Desire

September 16, 2008

He often thought of his childhood as an altogether different lifetime, a ghost-life lived by a distant version of him from which he retained a chaotic mass of disconnected images. For part of that other life, he had resided with his family in a Tudor house in the Cotswolds: flaky beams and indoor windows and crooked doorframes, a priest-hole in his attic bedroom, a spectral odour of rotting finery overlying a stink of blank desire.

            His parents owned one small bookcase, three or four shelves in solid dark wood and lead-lined glass doors with a pointless key. On its shelves were Dr Spock, Mrs Beeton, a set of Encyclopaedia Britannica from the 1930s that was starting to show the first signs of disintegration. One whole shelf was full of Alistair MacLean, another half-full of Sidney Sheldon. Wedged in among the paperbacks was a musty blue-boarded hardback of Longfellow’s Divine Comedy, and in a note to the Inferno he read this: “The desire of a man is for a woman. The desire of a woman is for the desire of a man.”

            It wasn’t until much later that these lines began to make sense.

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2 Responses to “Desire”

  1. ivorbean said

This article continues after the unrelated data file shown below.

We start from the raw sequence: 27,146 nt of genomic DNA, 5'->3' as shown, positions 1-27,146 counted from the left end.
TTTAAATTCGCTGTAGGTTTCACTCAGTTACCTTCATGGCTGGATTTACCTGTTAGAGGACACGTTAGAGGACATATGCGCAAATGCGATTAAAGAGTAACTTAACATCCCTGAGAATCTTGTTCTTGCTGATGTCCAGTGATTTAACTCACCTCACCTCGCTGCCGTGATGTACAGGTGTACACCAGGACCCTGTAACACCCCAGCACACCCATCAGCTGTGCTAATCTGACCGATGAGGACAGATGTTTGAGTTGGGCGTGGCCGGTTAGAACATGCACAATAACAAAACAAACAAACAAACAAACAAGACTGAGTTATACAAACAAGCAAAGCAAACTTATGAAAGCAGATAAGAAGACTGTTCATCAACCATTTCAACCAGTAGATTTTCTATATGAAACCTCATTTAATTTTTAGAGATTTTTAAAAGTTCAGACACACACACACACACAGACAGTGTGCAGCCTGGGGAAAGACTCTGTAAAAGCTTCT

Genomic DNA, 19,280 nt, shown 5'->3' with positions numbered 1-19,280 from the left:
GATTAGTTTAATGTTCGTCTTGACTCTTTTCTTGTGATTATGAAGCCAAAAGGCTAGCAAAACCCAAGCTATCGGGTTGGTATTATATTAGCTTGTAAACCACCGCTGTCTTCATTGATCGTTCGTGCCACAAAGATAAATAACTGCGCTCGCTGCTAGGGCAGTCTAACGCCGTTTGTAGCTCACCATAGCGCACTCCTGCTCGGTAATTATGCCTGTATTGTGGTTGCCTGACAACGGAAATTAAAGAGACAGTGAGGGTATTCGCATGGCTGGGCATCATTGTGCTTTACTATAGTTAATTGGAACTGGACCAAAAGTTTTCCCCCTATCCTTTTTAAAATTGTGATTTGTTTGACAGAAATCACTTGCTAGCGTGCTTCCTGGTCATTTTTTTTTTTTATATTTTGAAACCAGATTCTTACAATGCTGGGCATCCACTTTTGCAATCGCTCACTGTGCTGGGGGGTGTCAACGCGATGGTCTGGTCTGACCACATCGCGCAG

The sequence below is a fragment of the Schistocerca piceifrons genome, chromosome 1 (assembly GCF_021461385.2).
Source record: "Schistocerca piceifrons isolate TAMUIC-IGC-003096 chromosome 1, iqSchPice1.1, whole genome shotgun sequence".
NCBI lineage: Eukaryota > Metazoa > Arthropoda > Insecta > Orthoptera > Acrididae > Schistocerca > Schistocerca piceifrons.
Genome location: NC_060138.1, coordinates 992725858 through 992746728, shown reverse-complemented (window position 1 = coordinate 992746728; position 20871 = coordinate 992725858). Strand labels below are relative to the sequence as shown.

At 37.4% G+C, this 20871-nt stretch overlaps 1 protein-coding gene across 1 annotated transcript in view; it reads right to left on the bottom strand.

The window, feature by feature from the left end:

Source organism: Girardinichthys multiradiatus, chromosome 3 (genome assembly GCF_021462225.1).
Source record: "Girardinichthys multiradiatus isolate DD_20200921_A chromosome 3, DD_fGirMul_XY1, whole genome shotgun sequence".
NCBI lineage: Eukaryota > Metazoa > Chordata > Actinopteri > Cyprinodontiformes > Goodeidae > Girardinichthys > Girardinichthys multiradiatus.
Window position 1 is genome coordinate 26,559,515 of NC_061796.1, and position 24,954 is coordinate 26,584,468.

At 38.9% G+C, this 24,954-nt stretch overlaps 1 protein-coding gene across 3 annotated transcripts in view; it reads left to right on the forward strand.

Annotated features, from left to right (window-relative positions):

Hi Rob, Behind Ivorbean is (Dez) but obviously you know that. Have to say I think that beer/chat would be very good indeed.
    Very interesting the Line, “The desire of a woman is for the desire of a man”. I think that it is also the desire of a man to know that a woman desires the desire of a man. Relationships can be just so complicated on many levels. I look upon people who have chosen to spend there lives on their own and think its must be quite sad and lonely but It could be that they have seen too much or its all just to hard to work out. Perhaps its not a necessity for us to be with a special person… myself I find that hard to believe.

  2. Mark Reep said

    Your work just continues to get better. I like everything I’ve read tonight, this one especially.

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